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From multicultural Paris to designer Paris, Montmartre to the Champs-Elysées, sleazy sidewalks to high-end galleries... Watch out! Sam the courier is a man on a mission! On his scooter, Sam breaks every rule of the road to make good on the "express delivery" promise of the courier service he works for. But however hard he tries, Sam never gets a bonus from his boss, never beats his slicker colleagues and never gets past his Dad, a cop who books him every time. All Sam has up is Nadia, and she will turn on him if he doesn't show up for her sister's wedding. Trouble is, Sam has one more delivery to make and his day has just gone from bad to worse...Written by
The Film Catalogue
I've always kept a keen eye on what Europa Corp, co-founded by Luc Besson, has brewing in its stable of works, engaging some really interesting filmmakers and screenwriters producing slick action thrillers from Taken to 22 Bullets, and even comedy and drama, such as Hallelujah! and The Concert which made it here last year, and ranked amongst my favourites for 2010. Paris Express, written and directed by Herve Renoh, can be viewed like a mash of The Transporter meets Taxi, with action toned down and compensated with more comedy.
We don't have an uber-cool, slick hit-man / ex-military / martial arts master type as a protagonist, but a bumbling Sam Skjqurilngskwicz (try pronouncing that!) played by French comedian Michael Youn, stuck in a career as a courier who has great problems in meeting time, and to live up to his company's motto of "Zero Stress". Probably viewed as a company liability because his lateness translates to free deliveries, he bears the brunt of jibes from colleagues, and to make matters worst, faces a severe relationship breakdown with his girlfriend Nadia (Geraldine Nakache), providing him a deadline to turn up at her sister's wedding, or else.
But what a day it will turn out for Sam, as he gets embroiled in a conspiracy involving a parcel he picks up from Loki (Jimmy Jean-Louis), and soon finds himself being chased down by the mob, the cops, and even a femme fatale (Catalina Denis) as tables get turned, alliances get formed and double crossings part of the norm. Without real alpha-male skills to talk about, we see how Sam has to rely on his street smarts to wriggle out of tight situations, often relying in part on friends and family to bail him out. Having a motorcycle license and an available bike close by naturally helps as he zips around from point to point trying to meet targets set on him, and Michael Youn seemed to be at his element in his portrayal of an everyday Joe being caught up in some extraordinary situations.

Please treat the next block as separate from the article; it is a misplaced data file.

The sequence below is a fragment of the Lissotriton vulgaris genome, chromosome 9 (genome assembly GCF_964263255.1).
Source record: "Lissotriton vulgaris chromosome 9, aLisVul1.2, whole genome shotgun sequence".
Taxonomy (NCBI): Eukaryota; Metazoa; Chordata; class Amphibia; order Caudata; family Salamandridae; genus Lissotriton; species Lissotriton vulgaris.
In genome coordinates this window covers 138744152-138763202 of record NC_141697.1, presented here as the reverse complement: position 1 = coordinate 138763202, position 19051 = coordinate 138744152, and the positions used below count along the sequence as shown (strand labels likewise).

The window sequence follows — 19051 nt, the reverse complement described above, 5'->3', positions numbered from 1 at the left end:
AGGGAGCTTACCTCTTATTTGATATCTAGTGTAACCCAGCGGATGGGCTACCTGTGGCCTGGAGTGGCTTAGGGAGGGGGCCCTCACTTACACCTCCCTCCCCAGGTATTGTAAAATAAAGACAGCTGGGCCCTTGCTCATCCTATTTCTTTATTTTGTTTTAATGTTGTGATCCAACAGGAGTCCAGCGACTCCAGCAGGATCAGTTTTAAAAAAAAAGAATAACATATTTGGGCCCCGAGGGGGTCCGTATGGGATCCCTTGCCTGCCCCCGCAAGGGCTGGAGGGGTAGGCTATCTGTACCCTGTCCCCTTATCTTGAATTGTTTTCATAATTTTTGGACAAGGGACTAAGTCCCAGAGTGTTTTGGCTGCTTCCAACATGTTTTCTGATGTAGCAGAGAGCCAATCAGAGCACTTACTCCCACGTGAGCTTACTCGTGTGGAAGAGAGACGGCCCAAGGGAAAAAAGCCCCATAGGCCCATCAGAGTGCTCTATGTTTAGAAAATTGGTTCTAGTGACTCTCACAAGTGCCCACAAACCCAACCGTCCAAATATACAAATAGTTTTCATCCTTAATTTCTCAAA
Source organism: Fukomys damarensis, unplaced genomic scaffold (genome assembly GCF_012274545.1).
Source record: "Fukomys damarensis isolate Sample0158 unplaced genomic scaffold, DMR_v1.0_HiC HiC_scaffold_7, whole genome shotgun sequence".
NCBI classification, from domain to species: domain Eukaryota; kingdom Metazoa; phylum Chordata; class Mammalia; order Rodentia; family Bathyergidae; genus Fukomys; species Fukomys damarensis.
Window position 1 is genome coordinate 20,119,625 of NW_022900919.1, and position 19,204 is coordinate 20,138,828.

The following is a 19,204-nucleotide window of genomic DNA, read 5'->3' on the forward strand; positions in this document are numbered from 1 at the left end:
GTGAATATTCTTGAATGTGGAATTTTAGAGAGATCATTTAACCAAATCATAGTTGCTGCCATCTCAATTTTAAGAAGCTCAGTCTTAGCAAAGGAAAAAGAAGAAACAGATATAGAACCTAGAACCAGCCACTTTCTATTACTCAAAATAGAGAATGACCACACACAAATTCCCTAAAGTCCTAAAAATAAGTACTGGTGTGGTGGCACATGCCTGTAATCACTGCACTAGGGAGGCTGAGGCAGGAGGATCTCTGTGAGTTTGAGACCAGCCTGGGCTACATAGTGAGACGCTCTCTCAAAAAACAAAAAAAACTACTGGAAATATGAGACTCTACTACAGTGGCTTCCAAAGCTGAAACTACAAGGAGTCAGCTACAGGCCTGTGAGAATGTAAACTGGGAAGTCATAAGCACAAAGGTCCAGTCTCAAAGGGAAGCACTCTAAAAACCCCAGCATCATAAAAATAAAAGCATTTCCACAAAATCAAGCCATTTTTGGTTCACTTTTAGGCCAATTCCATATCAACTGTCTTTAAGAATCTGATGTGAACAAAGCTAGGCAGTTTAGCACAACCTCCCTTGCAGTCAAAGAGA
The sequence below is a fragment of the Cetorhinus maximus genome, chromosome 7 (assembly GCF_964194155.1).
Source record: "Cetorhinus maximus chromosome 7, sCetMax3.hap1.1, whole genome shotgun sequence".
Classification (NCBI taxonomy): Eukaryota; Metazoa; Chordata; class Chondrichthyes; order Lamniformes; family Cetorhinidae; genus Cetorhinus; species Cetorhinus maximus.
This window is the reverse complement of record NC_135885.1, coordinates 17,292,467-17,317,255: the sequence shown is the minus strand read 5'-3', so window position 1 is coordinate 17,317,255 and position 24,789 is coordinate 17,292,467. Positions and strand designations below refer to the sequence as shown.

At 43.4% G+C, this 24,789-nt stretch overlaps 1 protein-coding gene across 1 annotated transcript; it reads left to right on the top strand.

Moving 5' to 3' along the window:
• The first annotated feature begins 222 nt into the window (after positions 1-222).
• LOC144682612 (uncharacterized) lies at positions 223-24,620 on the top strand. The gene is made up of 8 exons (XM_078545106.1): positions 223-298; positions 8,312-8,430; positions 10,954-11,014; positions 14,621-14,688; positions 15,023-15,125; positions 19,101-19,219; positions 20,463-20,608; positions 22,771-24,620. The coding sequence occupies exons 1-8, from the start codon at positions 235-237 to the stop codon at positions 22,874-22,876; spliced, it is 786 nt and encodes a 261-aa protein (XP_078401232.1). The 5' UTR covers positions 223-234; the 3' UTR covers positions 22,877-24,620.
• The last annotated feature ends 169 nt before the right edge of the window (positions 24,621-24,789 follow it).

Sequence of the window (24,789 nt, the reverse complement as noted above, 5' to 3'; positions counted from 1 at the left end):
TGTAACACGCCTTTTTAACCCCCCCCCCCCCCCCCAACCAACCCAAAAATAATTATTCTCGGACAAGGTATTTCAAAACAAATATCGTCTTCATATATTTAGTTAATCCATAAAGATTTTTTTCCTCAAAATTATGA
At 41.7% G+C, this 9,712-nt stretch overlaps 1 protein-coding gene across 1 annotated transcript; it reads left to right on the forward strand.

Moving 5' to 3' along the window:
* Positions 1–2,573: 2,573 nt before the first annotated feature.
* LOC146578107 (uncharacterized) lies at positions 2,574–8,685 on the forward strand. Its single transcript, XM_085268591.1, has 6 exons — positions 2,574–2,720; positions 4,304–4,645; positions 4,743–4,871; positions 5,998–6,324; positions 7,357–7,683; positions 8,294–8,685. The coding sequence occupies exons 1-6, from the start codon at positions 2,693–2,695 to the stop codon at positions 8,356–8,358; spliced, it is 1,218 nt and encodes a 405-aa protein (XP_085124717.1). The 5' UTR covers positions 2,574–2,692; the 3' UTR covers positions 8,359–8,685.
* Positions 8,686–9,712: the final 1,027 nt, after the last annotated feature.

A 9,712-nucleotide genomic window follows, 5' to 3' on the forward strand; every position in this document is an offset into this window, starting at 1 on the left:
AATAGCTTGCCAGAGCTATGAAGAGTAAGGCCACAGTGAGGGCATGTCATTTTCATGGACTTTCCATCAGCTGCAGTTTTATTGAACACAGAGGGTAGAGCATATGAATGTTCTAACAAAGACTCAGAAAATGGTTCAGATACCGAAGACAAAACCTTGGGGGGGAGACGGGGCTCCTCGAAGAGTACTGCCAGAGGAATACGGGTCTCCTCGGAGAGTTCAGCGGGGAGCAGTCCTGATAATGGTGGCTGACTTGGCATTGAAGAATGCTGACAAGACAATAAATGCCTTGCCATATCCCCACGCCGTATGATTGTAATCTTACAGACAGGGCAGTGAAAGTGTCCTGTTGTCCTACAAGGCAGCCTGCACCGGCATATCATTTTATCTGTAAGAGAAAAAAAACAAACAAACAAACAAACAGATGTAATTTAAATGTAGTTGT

Just as how the narrative sprawls with its myriad of caricatures each assisting or getting in the way of our man on a mission, the pacing goes through a cyclic motion as Herve Renoh sometimes seemed to have problems dictating how our courier Sam will react to the various set action sequences as he stumbles upon solutions to make him the accidental hero. One of the centrepieces in the film involves Sam turning in the package to the police, leading to a hilarious situation which pokes fun at the authorities and puts them in not so good a light, with dad Maurice (Didier Flamand) lending a helping hand to save his son from the slammer, involving staplers - brought back some memories since I actually had one of those in the film, and while it was heavy, I too had some fun with faking it as a weapon, not publicly of course.
Shot in the streets of Paris, this provides an opportunity for those who have not been to the city to have an up close and personal look, since Sam traverses through the different parts and districts, which shows off the diversity of the various regions without making it look like a manufactured video by some tourist board. This may seem like a little departure from the usual grittier Europa Corp fare, and in some moments I felt had unfortunately suffered from lost in translation, but it still contained enough of the expected action-comedy ingredients in its tank to make it an above average entertainer.
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